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What are the roles of bacteria in the nitrogen cycle?

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Tom Maclean

Cambridge and Imperial Science grad. 15 years teaching experience.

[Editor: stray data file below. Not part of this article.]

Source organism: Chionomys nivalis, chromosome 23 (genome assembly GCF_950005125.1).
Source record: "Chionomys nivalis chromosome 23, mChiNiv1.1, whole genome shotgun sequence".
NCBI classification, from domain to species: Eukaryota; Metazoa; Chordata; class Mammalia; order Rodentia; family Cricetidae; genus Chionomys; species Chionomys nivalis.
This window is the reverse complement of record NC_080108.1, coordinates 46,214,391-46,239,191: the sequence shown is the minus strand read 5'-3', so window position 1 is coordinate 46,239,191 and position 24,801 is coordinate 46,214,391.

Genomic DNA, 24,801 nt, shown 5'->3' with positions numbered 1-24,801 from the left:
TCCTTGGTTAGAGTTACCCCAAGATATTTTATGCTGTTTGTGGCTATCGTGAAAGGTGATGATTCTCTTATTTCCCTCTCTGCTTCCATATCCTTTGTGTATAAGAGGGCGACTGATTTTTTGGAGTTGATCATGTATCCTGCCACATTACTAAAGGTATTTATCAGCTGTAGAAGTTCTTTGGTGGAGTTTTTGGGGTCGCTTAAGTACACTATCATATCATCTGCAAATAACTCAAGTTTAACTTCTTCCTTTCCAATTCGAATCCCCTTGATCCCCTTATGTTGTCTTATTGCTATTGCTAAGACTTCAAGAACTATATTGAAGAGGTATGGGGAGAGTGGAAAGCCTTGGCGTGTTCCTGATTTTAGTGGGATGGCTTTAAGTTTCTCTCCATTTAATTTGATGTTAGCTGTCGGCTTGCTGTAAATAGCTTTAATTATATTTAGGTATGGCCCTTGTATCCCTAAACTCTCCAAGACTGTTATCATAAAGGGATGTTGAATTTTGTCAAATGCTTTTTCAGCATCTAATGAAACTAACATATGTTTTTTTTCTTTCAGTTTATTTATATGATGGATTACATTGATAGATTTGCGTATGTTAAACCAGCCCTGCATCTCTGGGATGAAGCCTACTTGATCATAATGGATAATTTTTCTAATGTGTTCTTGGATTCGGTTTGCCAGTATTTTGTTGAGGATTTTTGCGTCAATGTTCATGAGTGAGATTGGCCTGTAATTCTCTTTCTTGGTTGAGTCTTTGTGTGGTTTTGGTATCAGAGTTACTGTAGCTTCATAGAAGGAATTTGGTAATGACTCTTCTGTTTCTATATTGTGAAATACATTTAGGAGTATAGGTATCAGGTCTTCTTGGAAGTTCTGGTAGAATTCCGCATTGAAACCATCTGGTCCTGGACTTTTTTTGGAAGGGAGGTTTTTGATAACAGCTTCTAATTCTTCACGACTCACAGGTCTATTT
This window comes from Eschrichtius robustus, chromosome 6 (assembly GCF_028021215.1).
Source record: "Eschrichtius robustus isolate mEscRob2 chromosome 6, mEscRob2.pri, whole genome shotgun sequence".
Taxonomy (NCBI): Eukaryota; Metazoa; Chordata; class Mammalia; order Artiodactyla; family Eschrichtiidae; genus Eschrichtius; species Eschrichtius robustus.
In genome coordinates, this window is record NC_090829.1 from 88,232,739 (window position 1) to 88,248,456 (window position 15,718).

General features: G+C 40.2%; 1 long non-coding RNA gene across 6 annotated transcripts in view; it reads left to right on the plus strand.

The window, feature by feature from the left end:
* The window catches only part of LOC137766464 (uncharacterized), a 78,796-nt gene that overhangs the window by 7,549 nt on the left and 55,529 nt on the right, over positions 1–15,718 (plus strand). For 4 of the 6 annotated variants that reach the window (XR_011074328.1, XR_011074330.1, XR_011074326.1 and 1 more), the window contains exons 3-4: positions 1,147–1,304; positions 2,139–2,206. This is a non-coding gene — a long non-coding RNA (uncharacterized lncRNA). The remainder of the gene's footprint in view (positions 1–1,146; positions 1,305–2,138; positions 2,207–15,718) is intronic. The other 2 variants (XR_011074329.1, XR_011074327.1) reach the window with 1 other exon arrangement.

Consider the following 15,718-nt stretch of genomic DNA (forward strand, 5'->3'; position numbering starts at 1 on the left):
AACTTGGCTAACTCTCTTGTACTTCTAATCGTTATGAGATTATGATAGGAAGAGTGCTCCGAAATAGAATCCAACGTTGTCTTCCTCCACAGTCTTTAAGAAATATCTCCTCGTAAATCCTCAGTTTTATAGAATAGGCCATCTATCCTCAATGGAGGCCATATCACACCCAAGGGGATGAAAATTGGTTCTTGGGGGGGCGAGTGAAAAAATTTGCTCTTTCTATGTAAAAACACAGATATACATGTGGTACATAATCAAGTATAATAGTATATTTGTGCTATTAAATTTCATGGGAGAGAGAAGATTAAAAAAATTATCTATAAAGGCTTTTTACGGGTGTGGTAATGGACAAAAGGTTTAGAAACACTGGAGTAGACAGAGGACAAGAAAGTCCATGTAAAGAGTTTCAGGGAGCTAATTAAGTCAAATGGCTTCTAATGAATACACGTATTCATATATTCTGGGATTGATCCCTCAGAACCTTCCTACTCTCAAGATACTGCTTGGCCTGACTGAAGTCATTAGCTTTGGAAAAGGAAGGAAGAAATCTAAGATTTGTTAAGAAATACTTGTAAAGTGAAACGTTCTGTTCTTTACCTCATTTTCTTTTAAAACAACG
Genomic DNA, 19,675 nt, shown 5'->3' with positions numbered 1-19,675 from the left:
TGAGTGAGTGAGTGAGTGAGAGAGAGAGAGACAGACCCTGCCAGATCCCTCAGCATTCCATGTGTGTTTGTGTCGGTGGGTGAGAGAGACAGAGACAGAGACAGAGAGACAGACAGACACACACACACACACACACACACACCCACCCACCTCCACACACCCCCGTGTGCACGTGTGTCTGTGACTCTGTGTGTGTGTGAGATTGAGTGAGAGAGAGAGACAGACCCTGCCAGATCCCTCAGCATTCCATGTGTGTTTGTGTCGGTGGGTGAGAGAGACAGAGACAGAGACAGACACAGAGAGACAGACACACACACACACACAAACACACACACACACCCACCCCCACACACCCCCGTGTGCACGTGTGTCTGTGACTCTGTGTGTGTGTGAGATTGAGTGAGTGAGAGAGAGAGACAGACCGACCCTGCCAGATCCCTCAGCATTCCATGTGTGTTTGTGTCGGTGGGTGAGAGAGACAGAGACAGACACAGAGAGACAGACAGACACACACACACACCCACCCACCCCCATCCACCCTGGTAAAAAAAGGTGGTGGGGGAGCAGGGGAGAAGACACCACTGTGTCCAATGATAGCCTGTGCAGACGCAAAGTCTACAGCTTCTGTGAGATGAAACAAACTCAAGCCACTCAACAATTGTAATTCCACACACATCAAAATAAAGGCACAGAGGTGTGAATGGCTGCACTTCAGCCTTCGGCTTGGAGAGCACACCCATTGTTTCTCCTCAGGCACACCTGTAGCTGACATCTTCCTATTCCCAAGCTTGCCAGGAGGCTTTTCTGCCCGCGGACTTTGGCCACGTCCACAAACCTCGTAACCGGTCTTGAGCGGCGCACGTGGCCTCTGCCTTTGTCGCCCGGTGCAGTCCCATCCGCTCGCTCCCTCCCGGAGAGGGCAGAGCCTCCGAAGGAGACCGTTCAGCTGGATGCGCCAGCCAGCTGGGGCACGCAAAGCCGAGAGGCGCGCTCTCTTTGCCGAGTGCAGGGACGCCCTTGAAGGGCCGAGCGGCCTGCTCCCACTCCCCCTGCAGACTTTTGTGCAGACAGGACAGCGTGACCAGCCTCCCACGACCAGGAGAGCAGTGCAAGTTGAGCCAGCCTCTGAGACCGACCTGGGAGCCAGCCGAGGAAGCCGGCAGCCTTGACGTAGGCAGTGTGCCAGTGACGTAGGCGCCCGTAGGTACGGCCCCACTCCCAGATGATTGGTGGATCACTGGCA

The nitrogen cycle is the cycling of nitrogen between the atmosphere and organic material (the biosphere). Bacteria are responsible for interconversions in both directions. A simple outline follows. Am happy to give greater detail (names of bacterial species etc) if necessary. The main entry point for atmospheric nitrogen into the biosphere is by NITROGEN-FIXING bacteria. Some of these bacteria are found living in so-called 'root nodules' of leguminous plants, such as clover. These ultimately convert nitrogen found in air spaces in the soil into a form that the plants can use to create useful compounds, such as amino acids- the building blocks of proteins necessary for growth. (Side note: this is a symbiotic relationship - the bacteria and plant both benefit by providing each other with materials for growth). When these plants die, the nitrogen compounds can be broken down (decomposed) by other bacteria in the soil to produce ammonium ions. These ions can in turn be oxidised by free-living NITRIFYING bacteria into nitrates. Nitrates can be taken up by other plants and converted into useful compounds for growth (e.g. Amino acids). Nitrogen can be returned to the atmosphere by DENITRIFYING bacteria in the soil, which reduce nitrates back into nitrogen again.

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